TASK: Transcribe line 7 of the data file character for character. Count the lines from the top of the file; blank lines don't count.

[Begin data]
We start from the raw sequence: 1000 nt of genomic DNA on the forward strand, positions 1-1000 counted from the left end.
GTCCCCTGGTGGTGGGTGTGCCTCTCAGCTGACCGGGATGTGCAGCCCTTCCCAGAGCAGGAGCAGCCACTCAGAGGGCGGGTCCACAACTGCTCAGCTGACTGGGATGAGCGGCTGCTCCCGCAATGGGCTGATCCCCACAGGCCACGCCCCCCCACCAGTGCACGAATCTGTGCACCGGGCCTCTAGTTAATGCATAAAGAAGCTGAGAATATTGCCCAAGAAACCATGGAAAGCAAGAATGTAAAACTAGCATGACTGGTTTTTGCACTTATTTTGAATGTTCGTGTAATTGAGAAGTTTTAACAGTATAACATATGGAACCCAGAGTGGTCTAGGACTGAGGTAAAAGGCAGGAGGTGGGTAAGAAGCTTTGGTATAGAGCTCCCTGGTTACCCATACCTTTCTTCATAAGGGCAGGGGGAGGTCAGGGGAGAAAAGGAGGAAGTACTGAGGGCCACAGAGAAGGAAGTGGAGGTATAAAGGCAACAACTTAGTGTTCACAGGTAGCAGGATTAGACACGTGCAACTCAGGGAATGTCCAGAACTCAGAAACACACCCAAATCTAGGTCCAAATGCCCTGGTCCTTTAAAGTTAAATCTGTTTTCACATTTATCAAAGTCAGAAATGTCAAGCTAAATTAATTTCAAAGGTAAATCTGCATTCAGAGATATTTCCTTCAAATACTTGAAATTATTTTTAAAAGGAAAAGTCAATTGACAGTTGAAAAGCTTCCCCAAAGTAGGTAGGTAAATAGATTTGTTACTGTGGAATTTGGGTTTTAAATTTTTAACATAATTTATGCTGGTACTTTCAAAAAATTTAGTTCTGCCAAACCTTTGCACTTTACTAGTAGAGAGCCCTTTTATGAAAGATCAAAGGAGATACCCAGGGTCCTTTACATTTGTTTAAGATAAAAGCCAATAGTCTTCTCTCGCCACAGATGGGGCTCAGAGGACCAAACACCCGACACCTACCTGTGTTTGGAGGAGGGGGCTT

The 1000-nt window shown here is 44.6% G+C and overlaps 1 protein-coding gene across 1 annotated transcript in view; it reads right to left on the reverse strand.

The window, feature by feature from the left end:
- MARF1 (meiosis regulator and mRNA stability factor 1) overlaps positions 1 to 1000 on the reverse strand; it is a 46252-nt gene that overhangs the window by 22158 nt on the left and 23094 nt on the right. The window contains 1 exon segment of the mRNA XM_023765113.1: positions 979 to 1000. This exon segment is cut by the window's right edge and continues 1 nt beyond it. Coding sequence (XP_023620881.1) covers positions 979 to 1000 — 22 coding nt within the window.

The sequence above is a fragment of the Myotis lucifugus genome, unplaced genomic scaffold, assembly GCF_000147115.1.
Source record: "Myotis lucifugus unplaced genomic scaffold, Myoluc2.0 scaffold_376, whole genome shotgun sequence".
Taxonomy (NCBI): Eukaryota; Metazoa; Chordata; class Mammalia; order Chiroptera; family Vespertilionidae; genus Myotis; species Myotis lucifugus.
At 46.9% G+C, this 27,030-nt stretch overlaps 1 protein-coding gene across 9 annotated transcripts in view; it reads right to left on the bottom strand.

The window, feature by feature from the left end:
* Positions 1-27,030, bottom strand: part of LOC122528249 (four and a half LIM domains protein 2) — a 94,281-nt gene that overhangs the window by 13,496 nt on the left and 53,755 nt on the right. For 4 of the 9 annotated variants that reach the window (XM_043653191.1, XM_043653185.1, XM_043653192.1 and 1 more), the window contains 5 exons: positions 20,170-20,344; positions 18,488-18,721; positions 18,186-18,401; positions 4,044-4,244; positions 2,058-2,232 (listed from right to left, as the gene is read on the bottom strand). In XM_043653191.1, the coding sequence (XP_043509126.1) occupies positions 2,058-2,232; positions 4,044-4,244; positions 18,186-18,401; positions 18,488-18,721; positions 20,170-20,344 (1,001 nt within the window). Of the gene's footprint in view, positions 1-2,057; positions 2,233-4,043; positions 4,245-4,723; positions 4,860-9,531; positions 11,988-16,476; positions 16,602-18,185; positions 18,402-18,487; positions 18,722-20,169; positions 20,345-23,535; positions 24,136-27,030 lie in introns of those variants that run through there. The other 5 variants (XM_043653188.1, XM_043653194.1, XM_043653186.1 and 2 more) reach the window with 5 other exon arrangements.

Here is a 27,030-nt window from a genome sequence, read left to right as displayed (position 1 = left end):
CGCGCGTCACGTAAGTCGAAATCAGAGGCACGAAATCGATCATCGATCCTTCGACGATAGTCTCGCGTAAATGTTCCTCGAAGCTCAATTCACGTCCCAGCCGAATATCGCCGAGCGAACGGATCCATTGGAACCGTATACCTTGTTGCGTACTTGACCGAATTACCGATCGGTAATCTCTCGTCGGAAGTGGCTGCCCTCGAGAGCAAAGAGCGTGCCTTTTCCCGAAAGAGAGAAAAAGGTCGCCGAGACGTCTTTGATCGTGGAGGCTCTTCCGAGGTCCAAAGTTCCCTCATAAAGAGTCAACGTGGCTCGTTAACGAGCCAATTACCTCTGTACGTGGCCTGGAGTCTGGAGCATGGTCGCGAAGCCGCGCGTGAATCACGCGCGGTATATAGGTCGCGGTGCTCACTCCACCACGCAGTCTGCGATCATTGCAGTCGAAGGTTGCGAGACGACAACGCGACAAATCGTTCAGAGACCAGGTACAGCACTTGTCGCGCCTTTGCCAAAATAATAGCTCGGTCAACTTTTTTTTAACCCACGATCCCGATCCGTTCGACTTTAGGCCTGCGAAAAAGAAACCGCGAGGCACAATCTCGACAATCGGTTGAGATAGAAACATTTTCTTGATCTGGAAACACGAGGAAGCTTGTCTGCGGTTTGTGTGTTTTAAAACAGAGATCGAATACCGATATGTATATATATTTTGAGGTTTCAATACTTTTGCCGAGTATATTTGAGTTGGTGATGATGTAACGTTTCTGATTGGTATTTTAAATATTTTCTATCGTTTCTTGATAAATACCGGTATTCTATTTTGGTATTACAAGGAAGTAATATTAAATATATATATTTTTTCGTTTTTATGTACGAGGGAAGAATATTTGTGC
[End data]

Source record: "Myotis lucifugus unplaced genomic scaffold, Myoluc2.0 scaffold_376, whole genome shotgun sequence".